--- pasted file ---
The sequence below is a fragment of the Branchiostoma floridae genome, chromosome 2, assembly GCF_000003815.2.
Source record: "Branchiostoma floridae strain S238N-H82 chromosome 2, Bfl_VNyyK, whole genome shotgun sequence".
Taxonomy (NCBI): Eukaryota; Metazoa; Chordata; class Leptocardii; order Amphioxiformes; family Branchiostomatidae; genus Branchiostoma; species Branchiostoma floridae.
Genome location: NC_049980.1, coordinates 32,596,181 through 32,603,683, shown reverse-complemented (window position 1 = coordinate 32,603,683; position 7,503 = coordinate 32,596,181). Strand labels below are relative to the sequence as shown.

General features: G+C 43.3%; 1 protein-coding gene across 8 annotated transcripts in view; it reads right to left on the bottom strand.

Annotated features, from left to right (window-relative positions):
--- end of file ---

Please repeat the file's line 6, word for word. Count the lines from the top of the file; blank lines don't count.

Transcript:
Annotated features, from left to right (window-relative positions):